Bahamas | Day 7: Straw Market Haggling

I learned pretty quickly that the souvenirs populating Atlantis are, for the most part, not any that you really want. We’re talking key chains and shot glasses here, kitschy stuff that doesn’t really represent your experience. Plus, it’s expensive (because everything at Atlantis is expensive). Just like you have to leave Paradise Island for real food, you also have to leave it for real mementos.

Straw Market, Bahamas
The Straw Market where locals can peddle their goods. The roof used to actually be thatched with straw.

The Straw Market is located in downtown Nassau. It’s a (suffocatingly hot) collection of little stalls with basically a roof (which used to be made of straw, hence the name). There are a few tricks when going to the Straw Market, which I didn’t know during my first visit:

  1. Don’t stop at the outside shops. The owners have to pay extra to get a location around the outside, so their merchandise, which is reasonable for Atlantis standards, is overpriced to Straw Market standards.
  2. Be prepared to haggle. Haggling is a thing in a lot of these little tourist countries, but not second nature to those of us who hail from countries where we do most of our shopping in Target and American Eagle. But here it’s expected, so don’t be afraid to argue about the price.
  3. Be Deaf. I’m one of those people who enjoy browsing in peace. I don’t like an employee in a store hovering over me and constantly asking me if  I need anything. The Straw Market is like that one really annoying (or bored employee) times 1,000. Everybody wants your attention; they’re super aggressive, so you have to be able to just walk through the clamor deaf and dumb (or possess the magical ability to gently turn them down). Be prepared to be harassed. Just remember that the economic situation in the Bahamas is bleak, so these people are doing what they can to survive.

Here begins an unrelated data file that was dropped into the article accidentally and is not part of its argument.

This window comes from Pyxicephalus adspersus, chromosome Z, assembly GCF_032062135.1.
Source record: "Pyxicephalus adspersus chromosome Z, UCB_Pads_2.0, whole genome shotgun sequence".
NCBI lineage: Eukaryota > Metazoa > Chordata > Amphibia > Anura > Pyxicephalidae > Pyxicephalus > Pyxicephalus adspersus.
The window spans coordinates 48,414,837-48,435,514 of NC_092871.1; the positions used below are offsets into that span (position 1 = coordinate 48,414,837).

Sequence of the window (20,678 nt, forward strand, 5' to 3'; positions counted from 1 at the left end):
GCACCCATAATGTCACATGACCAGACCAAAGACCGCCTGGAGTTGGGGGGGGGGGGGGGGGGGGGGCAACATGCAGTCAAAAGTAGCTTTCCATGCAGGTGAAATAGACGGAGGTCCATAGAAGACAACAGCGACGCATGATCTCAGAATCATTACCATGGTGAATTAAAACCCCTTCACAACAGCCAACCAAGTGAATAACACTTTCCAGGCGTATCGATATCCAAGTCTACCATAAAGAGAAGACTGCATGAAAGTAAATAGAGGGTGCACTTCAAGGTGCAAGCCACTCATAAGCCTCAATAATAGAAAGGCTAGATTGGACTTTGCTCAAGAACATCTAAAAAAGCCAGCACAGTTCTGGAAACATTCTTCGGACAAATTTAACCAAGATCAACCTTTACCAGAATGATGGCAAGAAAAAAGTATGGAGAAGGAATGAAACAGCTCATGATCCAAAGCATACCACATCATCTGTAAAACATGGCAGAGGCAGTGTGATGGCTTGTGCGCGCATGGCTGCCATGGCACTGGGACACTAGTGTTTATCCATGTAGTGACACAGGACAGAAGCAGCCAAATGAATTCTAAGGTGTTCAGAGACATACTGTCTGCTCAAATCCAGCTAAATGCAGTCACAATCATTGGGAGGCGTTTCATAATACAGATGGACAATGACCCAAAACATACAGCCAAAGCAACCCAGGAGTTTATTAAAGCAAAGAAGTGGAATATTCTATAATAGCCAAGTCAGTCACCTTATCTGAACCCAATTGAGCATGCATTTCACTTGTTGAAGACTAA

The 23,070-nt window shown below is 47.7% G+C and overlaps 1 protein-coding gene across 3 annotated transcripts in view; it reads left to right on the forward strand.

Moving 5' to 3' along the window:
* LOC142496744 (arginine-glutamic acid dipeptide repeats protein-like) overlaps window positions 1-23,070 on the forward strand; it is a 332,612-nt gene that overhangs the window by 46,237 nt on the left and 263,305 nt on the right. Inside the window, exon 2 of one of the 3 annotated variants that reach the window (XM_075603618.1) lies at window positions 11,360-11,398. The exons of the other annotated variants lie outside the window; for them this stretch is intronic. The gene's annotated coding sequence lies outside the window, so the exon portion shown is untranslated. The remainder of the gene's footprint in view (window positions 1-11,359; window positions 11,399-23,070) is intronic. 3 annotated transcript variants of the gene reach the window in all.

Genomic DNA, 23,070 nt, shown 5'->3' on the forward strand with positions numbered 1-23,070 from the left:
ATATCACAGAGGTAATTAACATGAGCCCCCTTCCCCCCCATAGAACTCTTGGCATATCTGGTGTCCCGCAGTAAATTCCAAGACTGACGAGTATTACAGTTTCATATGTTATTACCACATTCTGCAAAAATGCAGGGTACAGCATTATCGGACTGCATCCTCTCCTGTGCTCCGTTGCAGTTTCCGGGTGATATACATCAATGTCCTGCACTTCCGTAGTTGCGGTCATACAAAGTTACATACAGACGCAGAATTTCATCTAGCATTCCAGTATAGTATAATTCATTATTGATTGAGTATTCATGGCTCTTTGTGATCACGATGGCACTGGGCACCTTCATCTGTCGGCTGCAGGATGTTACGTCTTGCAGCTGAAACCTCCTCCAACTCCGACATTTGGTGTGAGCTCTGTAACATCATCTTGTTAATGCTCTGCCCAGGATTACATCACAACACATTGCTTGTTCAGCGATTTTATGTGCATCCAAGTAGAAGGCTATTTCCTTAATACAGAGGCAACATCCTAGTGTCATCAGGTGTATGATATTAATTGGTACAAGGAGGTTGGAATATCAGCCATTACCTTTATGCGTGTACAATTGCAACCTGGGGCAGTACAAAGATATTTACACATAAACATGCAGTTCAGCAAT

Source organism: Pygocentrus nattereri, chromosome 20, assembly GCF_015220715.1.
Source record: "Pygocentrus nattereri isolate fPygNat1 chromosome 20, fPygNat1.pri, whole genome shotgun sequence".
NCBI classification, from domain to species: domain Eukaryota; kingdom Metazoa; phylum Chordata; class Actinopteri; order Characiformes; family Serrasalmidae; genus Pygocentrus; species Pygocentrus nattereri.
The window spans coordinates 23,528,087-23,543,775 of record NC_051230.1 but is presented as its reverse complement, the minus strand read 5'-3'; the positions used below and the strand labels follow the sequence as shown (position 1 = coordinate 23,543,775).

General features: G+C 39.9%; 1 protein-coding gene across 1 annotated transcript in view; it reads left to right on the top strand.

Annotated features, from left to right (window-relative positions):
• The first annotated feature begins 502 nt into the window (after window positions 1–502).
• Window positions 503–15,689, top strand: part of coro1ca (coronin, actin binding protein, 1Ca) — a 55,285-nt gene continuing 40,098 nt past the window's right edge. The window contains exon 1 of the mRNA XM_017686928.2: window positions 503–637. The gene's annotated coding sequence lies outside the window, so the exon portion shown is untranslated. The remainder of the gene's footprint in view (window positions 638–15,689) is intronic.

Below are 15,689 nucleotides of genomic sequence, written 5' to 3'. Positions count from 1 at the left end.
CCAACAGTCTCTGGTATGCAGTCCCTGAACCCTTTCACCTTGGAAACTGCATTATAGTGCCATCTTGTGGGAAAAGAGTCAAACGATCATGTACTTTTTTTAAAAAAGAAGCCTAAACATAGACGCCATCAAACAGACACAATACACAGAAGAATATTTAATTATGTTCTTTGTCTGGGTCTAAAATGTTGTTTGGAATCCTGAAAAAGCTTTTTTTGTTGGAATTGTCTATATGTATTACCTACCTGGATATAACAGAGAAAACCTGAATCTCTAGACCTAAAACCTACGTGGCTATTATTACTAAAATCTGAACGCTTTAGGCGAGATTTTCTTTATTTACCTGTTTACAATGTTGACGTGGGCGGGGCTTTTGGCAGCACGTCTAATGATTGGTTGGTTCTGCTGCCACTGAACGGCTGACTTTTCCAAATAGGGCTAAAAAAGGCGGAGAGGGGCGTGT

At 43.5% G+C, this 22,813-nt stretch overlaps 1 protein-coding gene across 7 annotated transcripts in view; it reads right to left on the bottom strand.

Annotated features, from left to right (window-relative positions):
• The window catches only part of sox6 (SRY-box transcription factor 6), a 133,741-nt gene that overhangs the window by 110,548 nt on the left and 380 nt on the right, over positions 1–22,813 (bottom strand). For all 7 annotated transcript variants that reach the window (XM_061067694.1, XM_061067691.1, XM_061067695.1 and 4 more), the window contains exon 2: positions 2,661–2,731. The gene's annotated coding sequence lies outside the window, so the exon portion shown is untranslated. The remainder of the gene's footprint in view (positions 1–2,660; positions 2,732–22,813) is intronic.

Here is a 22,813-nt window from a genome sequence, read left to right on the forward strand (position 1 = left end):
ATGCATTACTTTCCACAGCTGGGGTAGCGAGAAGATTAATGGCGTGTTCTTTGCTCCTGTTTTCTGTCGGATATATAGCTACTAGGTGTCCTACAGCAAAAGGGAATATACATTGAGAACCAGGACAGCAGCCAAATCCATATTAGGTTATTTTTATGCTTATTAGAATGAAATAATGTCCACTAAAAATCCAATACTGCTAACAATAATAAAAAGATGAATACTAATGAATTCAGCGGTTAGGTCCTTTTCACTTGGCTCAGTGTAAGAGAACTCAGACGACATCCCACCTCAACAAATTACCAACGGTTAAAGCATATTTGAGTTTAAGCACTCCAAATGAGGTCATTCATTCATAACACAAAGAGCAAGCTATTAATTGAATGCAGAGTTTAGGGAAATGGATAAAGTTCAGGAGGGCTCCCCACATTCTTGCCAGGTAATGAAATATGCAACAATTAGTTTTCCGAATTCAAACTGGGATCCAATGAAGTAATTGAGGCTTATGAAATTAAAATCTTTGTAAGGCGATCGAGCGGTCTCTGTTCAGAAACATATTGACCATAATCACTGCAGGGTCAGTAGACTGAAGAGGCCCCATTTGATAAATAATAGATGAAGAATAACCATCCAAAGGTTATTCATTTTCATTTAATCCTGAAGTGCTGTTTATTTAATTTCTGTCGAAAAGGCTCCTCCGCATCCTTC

4. Get to the Middle. If you can plow your way through to the middle of the Straw Market in the center of the building—and survive the hot humidity—then you can get the best deals. Plus, they have pretty fantastic jewelry there.

Moral of the Story: Leave the China-made souvenirs alone and opt for the Bahamian-made ones.

One Comment Add yours

  1. Dee Dee Weber says:

    Why don’t you think you have more than one reader? I enjoy your writing even though I am technically a relative . I appreciate good writing and that would be what I read !!

    Liked by 1 person

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